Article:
Integrated multi-disciplinary care
• Integrated specialised services (ISS)
The role of allied health professionals was strengthened and expanded to ensure multidisciplinary management. Doctors can refer patients for a set of specific and comprehensive health counselling and education services which will be delivered by ISS personnel matching their area of specialisation (e.g. dietary advice and foot care). These services are made more readily available and patients would no longer need to go to secondary or tertiary facilities to acquire these services.
ISS personnel include pharmacists, dietitians, nutritionists, physiotherapists, occupational therapists and medical social workers
• Cardiovascular care bundle medication therapy adherence counselling
Medication therapy adherence counselling services scope was expanded from diabetes-specific to cardiovascular care which can provide more comprehensive counselling targeting CVD risk.
Continuous improvement of care delivery
• Clinical and prescribing audits
New standard clinical and prescribing audits were introduced for quality monitoring and improvement of T2DM and hypertension care processes in the clinics.
Doctors, nurses, Assistant Medical Officers (AMOs), and Care Coordinators
Improving organisational practices
• Primary triage counter
This was introduced at the entry point of clinics to decongest the registration counter and effectively direct patients to the respective units based on their healthcare needs so that treatment services can be delivered in a timely manner.
Nurses or AMOs
• Secondary triage counter
Enhancement of CVD risk screening, standardised CVD risk stratification using Framingham risk score and tracing of laboratory results were conducted in secondary triage counter prior to doctor consultation, so that all necessary information is readily at hand during consultation.
Nurses or AMOs
• Care Coordinators
A care coordinator’s role was introduced to improve coordination of activities related to T2DM and hypertension care management including tracing appointment or medication refill defaulters and managing referrals, with the aim of reducing appointment and medication defaulter rates. Care coordinators can obtain appointments for patients who needed specialty referrals by liaising with officer in charge at secondary or tertiary facilities and track patients’ movement through referral process. Care coordinators’ tasks also include monitoring performance of T2DM and hypertension management through audits and facilitating team meetings to discuss on audit findings.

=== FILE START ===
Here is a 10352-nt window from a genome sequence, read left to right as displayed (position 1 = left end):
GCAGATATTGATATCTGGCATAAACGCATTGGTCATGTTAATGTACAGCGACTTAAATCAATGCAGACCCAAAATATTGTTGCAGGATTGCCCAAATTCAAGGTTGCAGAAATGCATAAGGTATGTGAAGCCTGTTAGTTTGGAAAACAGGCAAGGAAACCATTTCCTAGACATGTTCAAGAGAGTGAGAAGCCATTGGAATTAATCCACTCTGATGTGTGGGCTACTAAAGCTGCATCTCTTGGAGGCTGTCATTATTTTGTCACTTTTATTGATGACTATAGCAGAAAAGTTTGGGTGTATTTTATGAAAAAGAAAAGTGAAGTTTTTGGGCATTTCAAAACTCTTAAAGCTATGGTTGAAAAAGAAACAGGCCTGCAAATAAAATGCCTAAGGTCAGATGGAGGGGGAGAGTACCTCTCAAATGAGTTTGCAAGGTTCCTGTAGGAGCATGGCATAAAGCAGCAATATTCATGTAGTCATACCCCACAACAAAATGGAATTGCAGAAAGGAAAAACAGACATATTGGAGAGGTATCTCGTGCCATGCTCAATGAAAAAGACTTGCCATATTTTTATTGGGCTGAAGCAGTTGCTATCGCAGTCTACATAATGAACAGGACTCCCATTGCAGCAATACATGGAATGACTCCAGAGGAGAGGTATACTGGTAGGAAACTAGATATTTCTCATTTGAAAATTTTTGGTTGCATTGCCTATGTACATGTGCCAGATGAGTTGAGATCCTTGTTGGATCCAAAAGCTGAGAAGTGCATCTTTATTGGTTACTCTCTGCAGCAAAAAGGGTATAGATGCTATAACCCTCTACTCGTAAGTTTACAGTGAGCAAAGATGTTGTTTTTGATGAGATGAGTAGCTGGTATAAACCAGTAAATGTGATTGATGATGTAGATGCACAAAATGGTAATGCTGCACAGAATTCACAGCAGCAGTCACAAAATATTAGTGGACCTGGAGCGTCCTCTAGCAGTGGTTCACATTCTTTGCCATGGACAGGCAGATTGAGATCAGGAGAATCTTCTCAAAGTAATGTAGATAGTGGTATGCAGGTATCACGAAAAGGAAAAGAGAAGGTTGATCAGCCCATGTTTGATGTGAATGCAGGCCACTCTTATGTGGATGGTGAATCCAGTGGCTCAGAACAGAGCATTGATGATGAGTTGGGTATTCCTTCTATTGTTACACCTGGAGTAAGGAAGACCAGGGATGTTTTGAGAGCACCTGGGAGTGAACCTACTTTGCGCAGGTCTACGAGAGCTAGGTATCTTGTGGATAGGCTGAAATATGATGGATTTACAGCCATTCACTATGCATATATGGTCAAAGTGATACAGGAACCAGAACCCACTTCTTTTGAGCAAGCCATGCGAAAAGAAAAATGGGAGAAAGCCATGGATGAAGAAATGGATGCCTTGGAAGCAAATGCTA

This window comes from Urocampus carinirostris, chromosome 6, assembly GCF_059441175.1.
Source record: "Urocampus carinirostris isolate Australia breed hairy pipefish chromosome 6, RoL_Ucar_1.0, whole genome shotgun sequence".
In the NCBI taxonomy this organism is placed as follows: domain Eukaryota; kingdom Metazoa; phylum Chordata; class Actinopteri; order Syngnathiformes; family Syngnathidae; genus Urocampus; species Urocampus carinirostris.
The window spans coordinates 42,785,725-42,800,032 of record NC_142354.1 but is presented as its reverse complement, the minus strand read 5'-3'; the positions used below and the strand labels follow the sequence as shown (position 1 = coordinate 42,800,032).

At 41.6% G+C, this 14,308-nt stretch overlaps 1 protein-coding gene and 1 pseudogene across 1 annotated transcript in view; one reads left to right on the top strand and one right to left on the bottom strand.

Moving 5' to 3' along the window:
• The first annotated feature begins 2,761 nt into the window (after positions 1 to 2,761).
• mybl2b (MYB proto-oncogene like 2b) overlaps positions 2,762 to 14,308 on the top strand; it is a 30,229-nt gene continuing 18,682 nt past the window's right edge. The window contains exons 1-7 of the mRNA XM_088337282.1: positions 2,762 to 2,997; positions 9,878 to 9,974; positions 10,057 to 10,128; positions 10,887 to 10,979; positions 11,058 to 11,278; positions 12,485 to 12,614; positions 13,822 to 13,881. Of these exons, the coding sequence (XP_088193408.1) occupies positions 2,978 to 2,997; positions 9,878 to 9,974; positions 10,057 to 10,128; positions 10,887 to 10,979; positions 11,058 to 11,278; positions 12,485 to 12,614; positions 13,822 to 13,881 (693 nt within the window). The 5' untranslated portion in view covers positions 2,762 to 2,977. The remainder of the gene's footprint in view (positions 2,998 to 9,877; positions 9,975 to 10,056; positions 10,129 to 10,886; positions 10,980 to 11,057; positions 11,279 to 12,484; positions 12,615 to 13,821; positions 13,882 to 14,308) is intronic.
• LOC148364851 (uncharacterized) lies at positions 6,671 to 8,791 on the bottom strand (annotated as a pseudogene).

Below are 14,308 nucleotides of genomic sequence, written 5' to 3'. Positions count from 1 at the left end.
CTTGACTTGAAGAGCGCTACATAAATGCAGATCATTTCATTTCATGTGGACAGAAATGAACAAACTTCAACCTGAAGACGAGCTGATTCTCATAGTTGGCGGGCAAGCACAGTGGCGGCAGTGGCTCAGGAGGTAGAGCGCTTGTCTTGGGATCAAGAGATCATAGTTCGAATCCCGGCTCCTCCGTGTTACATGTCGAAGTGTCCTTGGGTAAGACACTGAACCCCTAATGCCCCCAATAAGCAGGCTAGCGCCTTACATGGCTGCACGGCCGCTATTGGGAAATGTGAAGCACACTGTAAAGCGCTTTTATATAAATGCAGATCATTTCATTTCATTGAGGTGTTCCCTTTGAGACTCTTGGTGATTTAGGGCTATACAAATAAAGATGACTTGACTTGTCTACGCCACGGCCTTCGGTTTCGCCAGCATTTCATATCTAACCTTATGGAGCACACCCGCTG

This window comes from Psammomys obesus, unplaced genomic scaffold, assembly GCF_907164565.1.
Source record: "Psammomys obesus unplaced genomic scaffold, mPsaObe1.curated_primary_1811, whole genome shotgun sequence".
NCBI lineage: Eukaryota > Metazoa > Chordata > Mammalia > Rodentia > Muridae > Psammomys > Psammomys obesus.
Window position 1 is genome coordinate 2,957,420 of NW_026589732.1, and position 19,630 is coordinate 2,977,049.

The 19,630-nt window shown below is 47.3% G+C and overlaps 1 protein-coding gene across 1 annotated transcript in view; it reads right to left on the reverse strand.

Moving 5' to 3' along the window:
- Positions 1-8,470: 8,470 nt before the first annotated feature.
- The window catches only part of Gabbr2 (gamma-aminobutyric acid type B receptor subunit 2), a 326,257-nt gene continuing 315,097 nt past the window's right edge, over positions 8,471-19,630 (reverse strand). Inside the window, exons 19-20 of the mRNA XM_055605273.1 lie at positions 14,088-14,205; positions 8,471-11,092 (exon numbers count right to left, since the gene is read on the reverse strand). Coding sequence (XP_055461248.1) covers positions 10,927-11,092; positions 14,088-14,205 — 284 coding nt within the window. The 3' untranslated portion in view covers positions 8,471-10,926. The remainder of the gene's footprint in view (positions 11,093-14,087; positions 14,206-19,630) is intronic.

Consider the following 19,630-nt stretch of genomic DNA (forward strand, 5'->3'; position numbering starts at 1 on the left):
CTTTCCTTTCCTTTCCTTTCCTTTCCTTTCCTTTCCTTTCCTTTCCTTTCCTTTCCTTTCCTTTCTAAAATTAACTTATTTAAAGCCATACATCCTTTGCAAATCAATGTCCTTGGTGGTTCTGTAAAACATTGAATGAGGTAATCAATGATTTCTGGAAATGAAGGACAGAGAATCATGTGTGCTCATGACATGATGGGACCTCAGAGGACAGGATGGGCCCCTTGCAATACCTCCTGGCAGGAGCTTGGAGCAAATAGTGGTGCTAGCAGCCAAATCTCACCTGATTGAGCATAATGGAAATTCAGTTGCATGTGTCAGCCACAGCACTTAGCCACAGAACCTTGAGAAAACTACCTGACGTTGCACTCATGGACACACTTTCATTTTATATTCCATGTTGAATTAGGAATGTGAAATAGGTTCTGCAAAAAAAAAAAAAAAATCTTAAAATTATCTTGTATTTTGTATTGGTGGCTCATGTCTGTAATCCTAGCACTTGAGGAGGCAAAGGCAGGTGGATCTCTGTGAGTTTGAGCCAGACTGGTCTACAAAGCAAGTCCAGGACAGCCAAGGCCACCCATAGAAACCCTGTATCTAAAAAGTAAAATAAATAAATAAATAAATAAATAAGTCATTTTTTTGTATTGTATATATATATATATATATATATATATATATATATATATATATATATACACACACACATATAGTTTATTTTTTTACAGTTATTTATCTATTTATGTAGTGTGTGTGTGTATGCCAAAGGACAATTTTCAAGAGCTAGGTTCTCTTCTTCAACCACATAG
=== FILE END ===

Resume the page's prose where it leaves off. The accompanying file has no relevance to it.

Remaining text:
Nurses or AMOs
• Family Health Team (FHTs)
Team-based care was introduced to ensure continuity of care. Each FHT consists of at least a doctor, an AMO, a nurse and a - care coordinator. It functions as a unit to provide healthcare services for patients who resides within the team’s assigned geographical zones.
Doctors, nurses, AMOs and Care Coordinators
• NCD care form
The NCD care form was a new standardised documentation tool designed as a checklist of essential information and processes of care to ensure guideline-adherent T2DM and hypertension management practices and CVD risk monitoring for every clinic visit.
• Identification of medication refill defaulter
Patients with medication possession ratio < 80% were identified by pharmacists and a defaulter list would be given to the care coordinators to facilitate medication refill defaulter tracing.